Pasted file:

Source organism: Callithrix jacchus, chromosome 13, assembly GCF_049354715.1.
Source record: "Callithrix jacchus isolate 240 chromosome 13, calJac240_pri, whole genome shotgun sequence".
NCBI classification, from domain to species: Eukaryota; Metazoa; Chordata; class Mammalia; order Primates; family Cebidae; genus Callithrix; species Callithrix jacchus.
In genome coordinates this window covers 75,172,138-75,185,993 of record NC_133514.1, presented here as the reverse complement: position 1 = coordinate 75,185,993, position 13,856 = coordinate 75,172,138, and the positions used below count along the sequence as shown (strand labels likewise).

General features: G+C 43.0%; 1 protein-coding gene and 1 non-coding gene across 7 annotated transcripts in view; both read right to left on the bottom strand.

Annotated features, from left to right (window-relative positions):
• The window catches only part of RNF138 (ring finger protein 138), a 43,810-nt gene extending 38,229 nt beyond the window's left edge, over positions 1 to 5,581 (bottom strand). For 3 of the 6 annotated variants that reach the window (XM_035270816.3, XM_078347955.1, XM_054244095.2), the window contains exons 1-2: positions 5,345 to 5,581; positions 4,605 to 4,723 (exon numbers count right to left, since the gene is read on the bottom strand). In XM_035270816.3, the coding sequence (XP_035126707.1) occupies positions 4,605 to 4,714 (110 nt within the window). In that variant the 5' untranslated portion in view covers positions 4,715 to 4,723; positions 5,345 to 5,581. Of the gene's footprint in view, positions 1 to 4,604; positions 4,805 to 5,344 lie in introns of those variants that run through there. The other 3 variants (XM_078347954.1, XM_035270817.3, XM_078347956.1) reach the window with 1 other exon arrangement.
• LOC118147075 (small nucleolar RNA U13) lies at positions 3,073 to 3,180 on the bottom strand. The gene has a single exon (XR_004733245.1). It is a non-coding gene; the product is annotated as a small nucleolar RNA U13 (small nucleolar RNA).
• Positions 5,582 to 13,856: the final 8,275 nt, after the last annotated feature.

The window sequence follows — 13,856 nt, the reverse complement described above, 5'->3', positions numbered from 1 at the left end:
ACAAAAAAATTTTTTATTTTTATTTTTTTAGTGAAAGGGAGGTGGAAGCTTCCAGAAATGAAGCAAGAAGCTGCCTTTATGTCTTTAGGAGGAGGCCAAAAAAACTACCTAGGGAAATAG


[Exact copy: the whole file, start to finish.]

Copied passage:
Source organism: Callithrix jacchus, chromosome 13, assembly GCF_049354715.1.
Source record: "Callithrix jacchus isolate 240 chromosome 13, calJac240_pri, whole genome shotgun sequence".
NCBI classification, from domain to species: Eukaryota; Metazoa; Chordata; class Mammalia; order Primates; family Cebidae; genus Callithrix; species Callithrix jacchus.
In genome coordinates this window covers 75,172,138-75,185,993 of record NC_133514.1, presented here as the reverse complement: position 1 = coordinate 75,185,993, position 13,856 = coordinate 75,172,138, and the positions used below count along the sequence as shown (strand labels likewise).

General features: G+C 43.0%; 1 protein-coding gene and 1 non-coding gene across 7 annotated transcripts in view; both read right to left on the bottom strand.

Annotated features, from left to right (window-relative positions):
• The window catches only part of RNF138 (ring finger protein 138), a 43,810-nt gene extending 38,229 nt beyond the window's left edge, over positions 1 to 5,581 (bottom strand). For 3 of the 6 annotated variants that reach the window (XM_035270816.3, XM_078347955.1, XM_054244095.2), the window contains exons 1-2: positions 5,345 to 5,581; positions 4,605 to 4,723 (exon numbers count right to left, since the gene is read on the bottom strand). In XM_035270816.3, the coding sequence (XP_035126707.1) occupies positions 4,605 to 4,714 (110 nt within the window). In that variant the 5' untranslated portion in view covers positions 4,715 to 4,723; positions 5,345 to 5,581. Of the gene's footprint in view, positions 1 to 4,604; positions 4,805 to 5,344 lie in introns of those variants that run through there. The other 3 variants (XM_078347954.1, XM_035270817.3, XM_078347956.1) reach the window with 1 other exon arrangement.
• LOC118147075 (small nucleolar RNA U13) lies at positions 3,073 to 3,180 on the bottom strand. The gene has a single exon (XR_004733245.1). It is a non-coding gene; the product is annotated as a small nucleolar RNA U13 (small nucleolar RNA).
• Positions 5,582 to 13,856: the final 8,275 nt, after the last annotated feature.

The window sequence follows — 13,856 nt, the reverse complement described above, 5'->3', positions numbered from 1 at the left end:
ACAAAAAAATTTTTTATTTTTATTTTTTTAGTGAAAGGGAGGTGGAAGCTTCCAGAAATGAAGCAAGAAGCTGCCTTTATGTCTTTAGGAGGAGGCCAAAAAAACTACCTAGGGAAATAG